Jess Wells

Author of Modern and Historical Fiction, Instructor in the Craft

Jess's books

War and Peace

5 of 5 stars

So glad I finally was able to read/​hear this book, all 43 discs unabridged, while commuting to work. He has a wonderful sense of irony, of humor, a jaded eye to the aristocracy. Marvelous ability to describe emotions in a single line. Lo...

Dear Life: Stories

5 of 5 stars

Tremendous work, though the prose is a little sparse for my taste. Nice to see a combination of both open-ended and concluded short stories. And I'm still thrilled that a short story writer has won the Nobel Prize.

The Luminaries

5 of 5 stars

Engaging, great use of language, and a fast-paced whodunit that I couldn't put down.


HistFic Questions On Character Development and Scene

July 4, 2018

Tags: Writer's Life, Women in History, A Slender Tether

Much of the discussion around historical fiction has centered on two questions: a) why write historical novels and b) what are the requirements for accuracy? It seems a bit narrow in focus, so I'd like to suggest discussing:

How Do You Write About Outmoded Beliefs?
* Eras in the past are marked by more than just a difference in fashion or modes of transportation; there have been profound differences in beliefs and mind-sets. How do you effectively write about people who believed that pixies and spirits sprang from the dirt or that the sun-god had a direct hand in shaping daily events, without making your characters seem foolish in the eyes of the reader? (In the movie Troy, for example, the Trojans seem silly to consult and trust in the sun-god so much.) It’s a bit like a murder mystery where the reader knows the culprit before the characters unmask him.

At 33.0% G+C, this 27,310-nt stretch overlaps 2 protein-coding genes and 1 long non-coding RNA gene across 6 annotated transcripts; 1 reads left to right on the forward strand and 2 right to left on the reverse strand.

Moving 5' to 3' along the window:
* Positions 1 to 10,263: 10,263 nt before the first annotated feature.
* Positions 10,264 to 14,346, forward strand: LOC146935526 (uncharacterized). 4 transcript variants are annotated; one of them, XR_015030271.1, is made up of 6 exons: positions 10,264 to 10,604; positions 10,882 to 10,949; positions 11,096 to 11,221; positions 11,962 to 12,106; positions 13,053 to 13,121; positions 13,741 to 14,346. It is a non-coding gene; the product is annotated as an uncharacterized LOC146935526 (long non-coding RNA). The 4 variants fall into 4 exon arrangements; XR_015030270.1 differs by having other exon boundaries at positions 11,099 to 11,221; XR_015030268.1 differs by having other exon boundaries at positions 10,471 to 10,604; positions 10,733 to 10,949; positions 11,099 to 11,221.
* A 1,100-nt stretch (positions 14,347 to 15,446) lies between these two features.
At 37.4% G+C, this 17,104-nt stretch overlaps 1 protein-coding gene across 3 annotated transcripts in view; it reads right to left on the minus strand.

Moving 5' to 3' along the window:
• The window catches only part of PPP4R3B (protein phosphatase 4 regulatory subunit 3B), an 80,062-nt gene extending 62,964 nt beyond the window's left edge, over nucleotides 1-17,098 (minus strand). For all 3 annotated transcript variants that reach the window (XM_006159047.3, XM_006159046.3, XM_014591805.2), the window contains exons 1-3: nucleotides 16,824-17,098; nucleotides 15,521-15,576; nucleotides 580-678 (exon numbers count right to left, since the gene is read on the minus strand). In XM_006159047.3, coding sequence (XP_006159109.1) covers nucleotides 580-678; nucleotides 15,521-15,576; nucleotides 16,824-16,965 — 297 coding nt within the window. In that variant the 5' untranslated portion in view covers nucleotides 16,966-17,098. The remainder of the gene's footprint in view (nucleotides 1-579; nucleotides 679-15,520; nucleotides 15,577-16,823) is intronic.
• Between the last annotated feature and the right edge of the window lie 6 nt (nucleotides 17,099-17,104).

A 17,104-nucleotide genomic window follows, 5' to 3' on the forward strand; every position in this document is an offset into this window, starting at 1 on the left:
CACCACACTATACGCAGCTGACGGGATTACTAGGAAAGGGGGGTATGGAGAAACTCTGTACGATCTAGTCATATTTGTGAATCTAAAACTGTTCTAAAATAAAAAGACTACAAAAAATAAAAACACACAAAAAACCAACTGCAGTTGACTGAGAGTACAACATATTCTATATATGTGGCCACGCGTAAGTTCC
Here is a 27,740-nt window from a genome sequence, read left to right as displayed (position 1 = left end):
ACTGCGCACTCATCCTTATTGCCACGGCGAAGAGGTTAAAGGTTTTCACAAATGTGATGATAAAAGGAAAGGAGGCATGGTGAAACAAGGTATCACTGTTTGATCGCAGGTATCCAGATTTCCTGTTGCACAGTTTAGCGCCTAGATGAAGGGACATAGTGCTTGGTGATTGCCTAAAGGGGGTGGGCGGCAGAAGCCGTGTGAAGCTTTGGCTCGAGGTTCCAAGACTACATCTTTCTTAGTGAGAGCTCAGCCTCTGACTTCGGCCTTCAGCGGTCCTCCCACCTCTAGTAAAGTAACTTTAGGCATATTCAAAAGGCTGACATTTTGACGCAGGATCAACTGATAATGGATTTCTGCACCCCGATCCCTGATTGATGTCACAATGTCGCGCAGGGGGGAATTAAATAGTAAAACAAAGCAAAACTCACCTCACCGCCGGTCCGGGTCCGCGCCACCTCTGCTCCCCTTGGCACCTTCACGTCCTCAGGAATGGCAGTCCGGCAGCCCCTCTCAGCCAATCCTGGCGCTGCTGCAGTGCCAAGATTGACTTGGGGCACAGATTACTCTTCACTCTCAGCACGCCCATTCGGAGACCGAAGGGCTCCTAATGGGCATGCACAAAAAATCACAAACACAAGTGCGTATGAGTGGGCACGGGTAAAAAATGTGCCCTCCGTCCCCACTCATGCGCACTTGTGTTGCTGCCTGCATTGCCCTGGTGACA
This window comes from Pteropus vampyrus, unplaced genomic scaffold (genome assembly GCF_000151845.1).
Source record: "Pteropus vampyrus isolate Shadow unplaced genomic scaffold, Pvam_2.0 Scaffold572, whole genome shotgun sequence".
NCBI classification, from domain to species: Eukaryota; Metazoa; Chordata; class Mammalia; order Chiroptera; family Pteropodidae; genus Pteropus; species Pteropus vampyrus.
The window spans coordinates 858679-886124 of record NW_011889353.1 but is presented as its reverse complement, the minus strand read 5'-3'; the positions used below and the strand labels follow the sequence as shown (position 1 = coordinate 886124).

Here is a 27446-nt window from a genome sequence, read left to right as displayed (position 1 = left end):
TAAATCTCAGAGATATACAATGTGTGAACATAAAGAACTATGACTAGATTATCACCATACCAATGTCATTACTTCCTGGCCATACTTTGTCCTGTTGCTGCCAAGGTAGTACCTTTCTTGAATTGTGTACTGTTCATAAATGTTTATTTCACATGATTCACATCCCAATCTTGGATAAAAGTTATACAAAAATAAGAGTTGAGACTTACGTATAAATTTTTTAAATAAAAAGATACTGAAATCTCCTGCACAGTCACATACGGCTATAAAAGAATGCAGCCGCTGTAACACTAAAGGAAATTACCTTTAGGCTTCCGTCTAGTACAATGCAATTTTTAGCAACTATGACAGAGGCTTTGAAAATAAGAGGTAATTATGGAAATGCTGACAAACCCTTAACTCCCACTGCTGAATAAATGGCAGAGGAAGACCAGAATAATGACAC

How Do You Capture Social Forces That No Longer Seem Relevant?
* Seems to me that some things that were of great concern in the past are not relevant or interesting any more: people’s focus on getting into heaven; the presence of the Devil in every-day life. Even social conditions that had a pervasive impact such as sexism, racism, anti-Semitism, even classism, can only be mentioned once: women weren’t allowed to do that…and the reader thinks ‘yes, yes, get on with it.’ What topics are now off-limits, or at least to be down-played? How do you handle this dismissal of such incredibly powerful social forces?
(I'm thinking partly of my project writing on Christine de Pizan; she is best known for being the first woman to make her living as a writer but saying ‘women didn’t write books back then’ isn’t really that interesting because they certainly do now. But she also wrote a manual on warfare, which elicits incredulity in a modern audience so it highlights the situation better than the book that is actually the one she’s known for (The City of Ladies, the first feminist treatise.) I’m highlighting the lesser accomplishment of the warfare manual, because it still has cultural relevance. So, in fact, you’re challenged (more…)

"What really ties the stories together is Wells' wry sensibilities and lyrical prose. She mixes tragedy and comedy to great effect; producing stories that feel true as if it were gossip heard first hand." - Review
Historical Fiction
The early adulthood of Christine de Pizan, called "artfully captured with economy and delicacy [that] comes across beautifully in this well-written and researched work." - The Historical Novels Review
"Historical events…are elegantly woven into the plot. The well-rounded characters, constant action, and captivating subject matter unite (in The Mandrake Broom) to enlighten as well as infuriate as the atrocities of the time period become real through Wells’ vivid writing…. Reminiscent of Marion Zimmer Bradley’s Mists of Avalon series, Jess Wells’ third novel belongs on everyone’s reading list”– The Historical Novels Review